Conversely, if the scheme remains formally in deficit and but the sponsoring employer stays around, the funding level won't enable the employer to just reduce benefits accordingly. At most a very good funding level might increase the chance of the scheme not entering the PPF were the sponsoring employer to go bust... but notwithstanding certain high-profile cases, not entering the PPF in such a situation would be pretty unlikely.
    • bigadaj
    • By bigadaj 12th Oct 17, 4:20 AM
    • 10,803 Posts
    • 7,100 Thanks
    bigadaj
    Thanks for everyone's comments and suggestions but if taking the money out and holding it in my bank account makes me happy then I don't see what's wrong with that.
    Originally posted by singhini
    You wont be allowed to, that's what's wrong.
    • Silvertabby
    • By Silvertabby 12th Oct 17, 9:47 AM
    • 1,930 Posts
    • 2,439 Thanks
    Silvertabby
    You wont be allowed to, that's what's wrong.
    He could if he transfers his DB benefits to a personal pension/SIPP - with all the costs that involves.
    • bigadaj
    • By bigadaj 12th Oct 17, 10:47 AM
    • 10,803 Posts
    • 7,100 Thanks
    bigadaj
    He could if he transfers his DB benefits to a personal pension/SIPP - with all the costs that involves.
    Originally posted by Silvertabby
    Not if he doesn't take regulated advice and there's no indication that he accepts he will do this.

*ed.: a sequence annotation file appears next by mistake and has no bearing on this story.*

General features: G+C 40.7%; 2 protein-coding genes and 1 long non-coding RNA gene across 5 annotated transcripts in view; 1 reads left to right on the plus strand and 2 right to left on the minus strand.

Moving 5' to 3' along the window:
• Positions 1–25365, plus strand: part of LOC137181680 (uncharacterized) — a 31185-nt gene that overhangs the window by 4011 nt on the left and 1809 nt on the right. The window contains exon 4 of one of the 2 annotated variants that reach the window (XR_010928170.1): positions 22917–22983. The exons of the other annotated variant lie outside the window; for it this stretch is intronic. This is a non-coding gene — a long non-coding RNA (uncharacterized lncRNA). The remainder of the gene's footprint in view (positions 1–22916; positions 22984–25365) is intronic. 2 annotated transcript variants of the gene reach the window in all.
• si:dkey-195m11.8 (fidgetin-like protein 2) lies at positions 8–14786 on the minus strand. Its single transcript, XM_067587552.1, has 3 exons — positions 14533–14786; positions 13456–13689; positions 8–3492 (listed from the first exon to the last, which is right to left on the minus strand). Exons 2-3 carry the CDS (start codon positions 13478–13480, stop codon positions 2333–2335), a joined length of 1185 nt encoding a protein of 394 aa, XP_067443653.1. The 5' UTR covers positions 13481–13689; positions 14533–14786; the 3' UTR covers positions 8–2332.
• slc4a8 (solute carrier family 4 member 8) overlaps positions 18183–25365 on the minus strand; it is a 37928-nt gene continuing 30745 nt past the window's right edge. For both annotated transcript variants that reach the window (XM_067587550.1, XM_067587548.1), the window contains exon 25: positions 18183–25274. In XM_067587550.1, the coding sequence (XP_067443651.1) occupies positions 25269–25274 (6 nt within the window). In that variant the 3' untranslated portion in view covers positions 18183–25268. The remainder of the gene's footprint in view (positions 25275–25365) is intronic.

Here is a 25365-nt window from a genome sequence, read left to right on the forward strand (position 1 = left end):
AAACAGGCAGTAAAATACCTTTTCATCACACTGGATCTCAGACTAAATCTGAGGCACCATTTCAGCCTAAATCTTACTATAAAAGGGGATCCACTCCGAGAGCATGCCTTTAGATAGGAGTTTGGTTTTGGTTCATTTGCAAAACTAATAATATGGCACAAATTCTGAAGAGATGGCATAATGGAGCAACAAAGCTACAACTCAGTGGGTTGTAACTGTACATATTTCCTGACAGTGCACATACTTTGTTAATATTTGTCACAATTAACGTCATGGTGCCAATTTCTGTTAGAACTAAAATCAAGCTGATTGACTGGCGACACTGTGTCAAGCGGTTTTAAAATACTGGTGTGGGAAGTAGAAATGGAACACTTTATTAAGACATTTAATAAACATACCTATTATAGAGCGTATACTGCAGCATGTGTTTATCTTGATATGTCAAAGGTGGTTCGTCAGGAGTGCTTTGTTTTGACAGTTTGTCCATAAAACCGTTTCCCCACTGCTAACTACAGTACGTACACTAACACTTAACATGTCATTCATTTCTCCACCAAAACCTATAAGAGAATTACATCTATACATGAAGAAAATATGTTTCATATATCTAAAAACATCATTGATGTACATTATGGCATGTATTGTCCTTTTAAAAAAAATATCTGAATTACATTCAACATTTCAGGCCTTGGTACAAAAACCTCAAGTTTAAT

• Malthusian
    • By Malthusian 12th Oct 17, 11:11 AM
    • 3,444 Posts
    • 5,279 Thanks
    Malthusian
    I pay £26,000 annually in IT and NI anyway, what difference is another £32k going to make
    Originally posted by singhini
    When you set up my Direct Debit to pay me the £2,625 a year that you don't care about, could you also send me a lump sum of £32,000?

    That's the difference.
    • PeacefulWaters
    • By PeacefulWaters 12th Oct 17, 11:53 AM
    • 7,300 Posts
    • 9,043 Thanks
    PeacefulWaters
    I pay £26,000 annually in IT and NI anyway, what difference is another £32k going to make
    Originally posted by singhini
    I think what others are trying to say is apply a bit of thought to tax bands and thresholds as keeping the money in a pension pot and drawing it down bit by bit when you're highest tax rate is only 20% might be a tad more sensible than paying 40% or even 45% tax on some of it.
    • Silvertabby
    • By Silvertabby 12th Oct 17, 12:21 PM
    • 1,930 Posts
    • 2,439 Thanks
    Silvertabby
    “ He could if he transfers his DB benefits to a personal pension/SIPP - with all the costs that involves.
    Originally posted by Silvertabby
    Not if he doesn't take regulated advice and there's no indication that he accepts he will do this. Posted by bigadaj